One of the things that makes the World Series great each and every year is a quality matchup between two great teams in which it’s a true toss-up as to which team will come out on top. This season has that playing out once again.
Although the Cubs are a better team on paper, the Indians have repeatedly proven people wrong all season long, making it truly impossible to predict the winner when all is said and done.
But there’s an added element to the 2016 Fall Classic that makes this one far more exciting and interesting, and it’s the fact that the Cubs and Indians — the two teams in the World Series — haven’t won a World Title in a combined 176 years (the last titles coming in 1948 for the Indians and 1908 for the Cubs). To say the fans of these squads have been waiting for the feeling of having won it all for quite some time would be a vast understatement.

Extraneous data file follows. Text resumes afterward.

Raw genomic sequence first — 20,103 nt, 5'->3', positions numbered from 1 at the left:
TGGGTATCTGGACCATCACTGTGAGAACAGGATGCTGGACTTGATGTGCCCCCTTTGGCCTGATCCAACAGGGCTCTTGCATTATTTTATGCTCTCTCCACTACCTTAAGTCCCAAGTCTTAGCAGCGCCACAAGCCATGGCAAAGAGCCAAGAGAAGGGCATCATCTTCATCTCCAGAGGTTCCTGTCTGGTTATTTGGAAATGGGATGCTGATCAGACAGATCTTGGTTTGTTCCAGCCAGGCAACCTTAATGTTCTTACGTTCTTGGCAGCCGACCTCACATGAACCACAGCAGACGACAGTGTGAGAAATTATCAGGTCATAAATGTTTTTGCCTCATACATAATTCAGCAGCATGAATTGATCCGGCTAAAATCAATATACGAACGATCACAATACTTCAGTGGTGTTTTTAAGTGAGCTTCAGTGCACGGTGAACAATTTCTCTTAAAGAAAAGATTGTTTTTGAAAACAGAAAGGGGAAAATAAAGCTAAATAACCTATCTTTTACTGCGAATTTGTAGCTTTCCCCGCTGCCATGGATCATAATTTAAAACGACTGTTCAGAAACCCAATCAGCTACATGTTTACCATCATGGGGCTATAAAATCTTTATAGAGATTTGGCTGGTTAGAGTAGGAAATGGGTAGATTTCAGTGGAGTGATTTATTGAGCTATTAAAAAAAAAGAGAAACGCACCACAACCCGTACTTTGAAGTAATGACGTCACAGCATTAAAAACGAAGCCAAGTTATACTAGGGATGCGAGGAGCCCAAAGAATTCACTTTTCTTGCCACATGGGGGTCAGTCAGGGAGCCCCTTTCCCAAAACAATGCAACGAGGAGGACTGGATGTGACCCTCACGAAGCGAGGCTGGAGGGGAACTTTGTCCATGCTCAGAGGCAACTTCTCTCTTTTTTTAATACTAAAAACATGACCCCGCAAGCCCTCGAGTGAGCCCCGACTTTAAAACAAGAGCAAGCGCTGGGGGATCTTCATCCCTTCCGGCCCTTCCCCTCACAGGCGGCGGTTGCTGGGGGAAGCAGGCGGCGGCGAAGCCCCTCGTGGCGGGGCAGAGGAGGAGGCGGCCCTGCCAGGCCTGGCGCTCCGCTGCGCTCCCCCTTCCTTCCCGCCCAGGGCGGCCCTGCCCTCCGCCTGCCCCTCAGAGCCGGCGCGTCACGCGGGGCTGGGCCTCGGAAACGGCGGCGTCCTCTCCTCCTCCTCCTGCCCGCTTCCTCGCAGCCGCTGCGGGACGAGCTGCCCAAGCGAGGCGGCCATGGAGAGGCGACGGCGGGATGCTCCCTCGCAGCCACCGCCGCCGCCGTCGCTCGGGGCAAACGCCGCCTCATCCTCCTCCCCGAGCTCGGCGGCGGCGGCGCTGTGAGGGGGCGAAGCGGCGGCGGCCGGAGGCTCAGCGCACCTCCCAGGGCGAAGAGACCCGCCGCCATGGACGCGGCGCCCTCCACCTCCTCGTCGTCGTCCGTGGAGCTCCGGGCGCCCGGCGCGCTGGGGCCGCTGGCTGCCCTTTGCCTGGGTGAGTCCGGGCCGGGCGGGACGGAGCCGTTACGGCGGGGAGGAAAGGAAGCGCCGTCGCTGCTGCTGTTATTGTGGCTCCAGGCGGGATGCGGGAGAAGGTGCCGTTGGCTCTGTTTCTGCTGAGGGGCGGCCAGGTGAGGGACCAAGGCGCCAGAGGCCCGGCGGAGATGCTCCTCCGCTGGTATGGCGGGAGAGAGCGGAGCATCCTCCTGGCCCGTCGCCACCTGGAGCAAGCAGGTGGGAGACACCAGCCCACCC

The first game in a race to four wins and an end to a generational drought for both teams began on Tuesday night in Cleveland, with Corey Kluber and his 0.98 postseason ERA going up against Jon Lester and his October mark of an 0.86 ERA. For many, a pitchers dual was all but guaranteed to happen, but it quickly became evident that things wouldn’t turn out that way.
Kluber began the game strong, striking out two of the first three batters he retired and looked like the Kluber of old who has become known as one of the game’s best pitchers, despite some rust at times this season. However, on the other side, Lester was a bit shaky out of the gate, allowing a hit to Francisco Lindor (his first of what would be three on the night) as well as a subsequent stolen base in the very first inning — a steal which earned everyone in America a free taco from Taco Bell on November 2nd.